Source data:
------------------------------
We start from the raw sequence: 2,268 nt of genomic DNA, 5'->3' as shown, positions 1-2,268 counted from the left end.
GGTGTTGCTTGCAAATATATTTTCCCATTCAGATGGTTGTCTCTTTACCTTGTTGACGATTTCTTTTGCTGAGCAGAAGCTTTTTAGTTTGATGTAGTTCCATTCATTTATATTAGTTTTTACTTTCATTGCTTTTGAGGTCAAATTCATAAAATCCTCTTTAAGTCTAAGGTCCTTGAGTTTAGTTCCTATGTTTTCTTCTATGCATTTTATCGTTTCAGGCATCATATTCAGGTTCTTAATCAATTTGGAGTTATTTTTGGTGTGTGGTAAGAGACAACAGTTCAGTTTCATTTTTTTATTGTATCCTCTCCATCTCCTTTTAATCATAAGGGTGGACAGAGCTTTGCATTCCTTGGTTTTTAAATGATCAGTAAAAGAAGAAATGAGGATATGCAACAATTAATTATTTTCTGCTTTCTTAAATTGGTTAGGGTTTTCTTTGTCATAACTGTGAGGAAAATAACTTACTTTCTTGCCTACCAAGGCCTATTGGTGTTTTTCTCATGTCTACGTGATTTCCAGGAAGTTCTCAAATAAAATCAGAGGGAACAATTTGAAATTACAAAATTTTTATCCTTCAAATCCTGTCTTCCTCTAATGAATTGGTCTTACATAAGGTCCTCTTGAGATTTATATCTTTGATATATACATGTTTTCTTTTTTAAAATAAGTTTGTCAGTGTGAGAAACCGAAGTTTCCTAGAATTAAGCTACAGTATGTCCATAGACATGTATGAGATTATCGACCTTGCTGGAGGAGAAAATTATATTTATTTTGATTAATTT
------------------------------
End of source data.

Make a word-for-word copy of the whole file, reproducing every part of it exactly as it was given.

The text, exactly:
We start from the raw sequence: 2,268 nt of genomic DNA, 5'->3' as shown, positions 1-2,268 counted from the left end.
GGTGTTGCTTGCAAATATATTTTCCCATTCAGATGGTTGTCTCTTTACCTTGTTGACGATTTCTTTTGCTGAGCAGAAGCTTTTTAGTTTGATGTAGTTCCATTCATTTATATTAGTTTTTACTTTCATTGCTTTTGAGGTCAAATTCATAAAATCCTCTTTAAGTCTAAGGTCCTTGAGTTTAGTTCCTATGTTTTCTTCTATGCATTTTATCGTTTCAGGCATCATATTCAGGTTCTTAATCAATTTGGAGTTATTTTTGGTGTGTGGTAAGAGACAACAGTTCAGTTTCATTTTTTTATTGTATCCTCTCCATCTCCTTTTAATCATAAGGGTGGACAGAGCTTTGCATTCCTTGGTTTTTAAATGATCAGTAAAAGAAGAAATGAGGATATGCAACAATTAATTATTTTCTGCTTTCTTAAATTGGTTAGGGTTTTCTTTGTCATAACTGTGAGGAAAATAACTTACTTTCTTGCCTACCAAGGCCTATTGGTGTTTTTCTCATGTCTACGTGATTTCCAGGAAGTTCTCAAATAAAATCAGAGGGAACAATTTGAAATTACAAAATTTTTATCCTTCAAATCCTGTCTTCCTCTAATGAATTGGTCTTACATAAGGTCCTCTTGAGATTTATATCTTTGATATATACATGTTTTCTTTTTTAAAATAAGTTTGTCAGTGTGAGAAACCGAAGTTTCCTAGAATTAAGCTACAGTATGTCCATAGACATGTATGAGATTATCGACCTTGCTGGAGGAGAAAATTATATTTATTTTGATTAATTT